Lincoln’s dog Fido met the same fate as his illustrious master, and was “assassinated” by a town drunk. The Lincoln penny, issued in the Centennial year, was the first U.S. Coin to bear the image of a historical figure.


From Publishers Weekly

Starred Review. The Kunhardts use the family's vast collection of Lincoln photographs, started in the late 19th century by Frederick Hill Meserve, combined with concise commentary and valuable first-hand accounts, to illustrate Lincoln's postmortem life. The Kunhardts trace the circuitous route by which the assassinated head of state morphed into a cherished figure as much of myth as of history. The profusely and beautifully illustrated volume-the companion to a PBS special to air in winter 2009-is loaded with rarities: never before seen letters, photos from the 1901 unearthing and re-interment of Lincoln's remains, and first-hand reminiscences from numerous Lincoln intimates, all of them rich with telling detail about the man. Fascinating anecdotes abound, such as Robert Lincoln's shunning of the dedication of the memorial housing the presumed Lincoln birth cabin, which he said commemorated nothing but the "degradation and uncleanliness" of his father's humble beginnings. All in all, the Kunhardts' book represents a visual and literary feast for all devotees of the sacred national idol that is Lincoln. 910 color photos and illus.
Copyright © Reed Business Information, a division of Reed Elsevier Inc. All rights reserved.

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Customer Reviews

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I purchased this book for my husband's birthday.
Martieo
For anyone who is interested in the history of Abraham Lincoln and how his life impacted our history this book is a wonderful resource.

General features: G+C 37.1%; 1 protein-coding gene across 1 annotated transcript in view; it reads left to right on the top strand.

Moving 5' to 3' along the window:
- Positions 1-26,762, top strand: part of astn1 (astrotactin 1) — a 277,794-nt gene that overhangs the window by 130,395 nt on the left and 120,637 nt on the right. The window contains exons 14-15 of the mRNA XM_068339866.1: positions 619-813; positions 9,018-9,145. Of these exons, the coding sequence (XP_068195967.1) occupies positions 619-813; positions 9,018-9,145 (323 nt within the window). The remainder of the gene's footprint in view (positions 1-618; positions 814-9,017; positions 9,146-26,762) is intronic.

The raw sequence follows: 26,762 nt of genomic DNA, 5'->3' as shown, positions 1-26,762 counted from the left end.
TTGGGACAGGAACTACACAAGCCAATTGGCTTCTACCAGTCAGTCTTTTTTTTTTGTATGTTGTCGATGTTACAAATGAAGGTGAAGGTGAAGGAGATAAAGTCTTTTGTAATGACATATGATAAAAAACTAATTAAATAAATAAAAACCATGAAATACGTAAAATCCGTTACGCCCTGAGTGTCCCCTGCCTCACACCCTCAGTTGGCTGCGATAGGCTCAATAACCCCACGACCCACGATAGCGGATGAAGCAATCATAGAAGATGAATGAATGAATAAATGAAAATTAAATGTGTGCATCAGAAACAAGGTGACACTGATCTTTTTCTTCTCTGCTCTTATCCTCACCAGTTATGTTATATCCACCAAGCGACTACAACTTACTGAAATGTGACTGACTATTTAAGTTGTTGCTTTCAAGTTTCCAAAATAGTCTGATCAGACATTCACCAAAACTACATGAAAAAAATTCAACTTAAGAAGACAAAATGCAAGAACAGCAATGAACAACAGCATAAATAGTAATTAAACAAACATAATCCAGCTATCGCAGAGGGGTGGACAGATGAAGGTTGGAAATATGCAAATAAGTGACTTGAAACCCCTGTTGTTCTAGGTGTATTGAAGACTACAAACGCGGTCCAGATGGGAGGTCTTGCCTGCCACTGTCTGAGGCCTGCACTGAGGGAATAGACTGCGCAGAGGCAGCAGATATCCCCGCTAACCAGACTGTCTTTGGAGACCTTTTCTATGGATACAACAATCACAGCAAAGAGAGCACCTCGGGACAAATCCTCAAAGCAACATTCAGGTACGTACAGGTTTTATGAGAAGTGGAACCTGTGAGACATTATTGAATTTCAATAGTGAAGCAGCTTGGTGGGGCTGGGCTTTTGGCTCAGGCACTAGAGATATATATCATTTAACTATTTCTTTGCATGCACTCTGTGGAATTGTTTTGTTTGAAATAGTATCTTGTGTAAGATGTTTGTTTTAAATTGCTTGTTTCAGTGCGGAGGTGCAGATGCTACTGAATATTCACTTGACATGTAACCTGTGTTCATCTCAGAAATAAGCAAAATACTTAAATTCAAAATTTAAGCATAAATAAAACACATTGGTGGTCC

KBM
This is the most complete book I have ever read on Abe Lincoln.
Tootsie

Most Helpful Customer Reviews

33 of 33 people found the following review helpful By R. Hardy HALL OF FAMETOP 500 REVIEWER on November 18, 2008
Format: Hardcover
The bicentennial of the birth of Abraham Lincoln will be upon us next year, and there will be ceremonies, re-dedications of memorial buildings and statues, and plenty of books. It is hard to imagine that any of the books will surpass in beauty and significance _Looking for Lincoln: The Making of an American Icon_ (Knopf) by Philip B. Kunhardt III, Peter W. Kunhardt, and Peter W. Kunhardt, Jr. The reason there are so many Kunhardts as authors is that they are a family that for five generations has been involved in Lincoln scholarship and collecting Lincoln memorabilia; some of this Kunhardt clan has already brought us a well-regarded illustrated biography of Lincoln. Now they have turned their view to what happened after Lincoln's death; the book starts with the assassination at Ford's Theater, and covers the next sixty years, as the nation first came to grips with its loss, then tried to come to terms with what Lincoln had meant and had intended for his nation. This is a big book, lavish with photographs on every page, pictures of Lincoln (an appendix shows every photo known), the homes he came from, his family, his associates and enemies, the first attempts at biography, and the commemorations that were performed through the years. It is also a sobering book, as a theme that runs through it is how the nation gradually concentrated on the comfortable image of the Lincoln who had led a war to keep the Union together, rather than the Lincoln who had freed the slaves and made them citizens.

Lincoln was assassinated on Good Friday, 16 April 1865. Telegraph reports of his death went out the next day, and clergy had to rearrange their Easter sermons to reflect the shock of a first presidential assassination. It was the start of a national sainthood for America's Savior.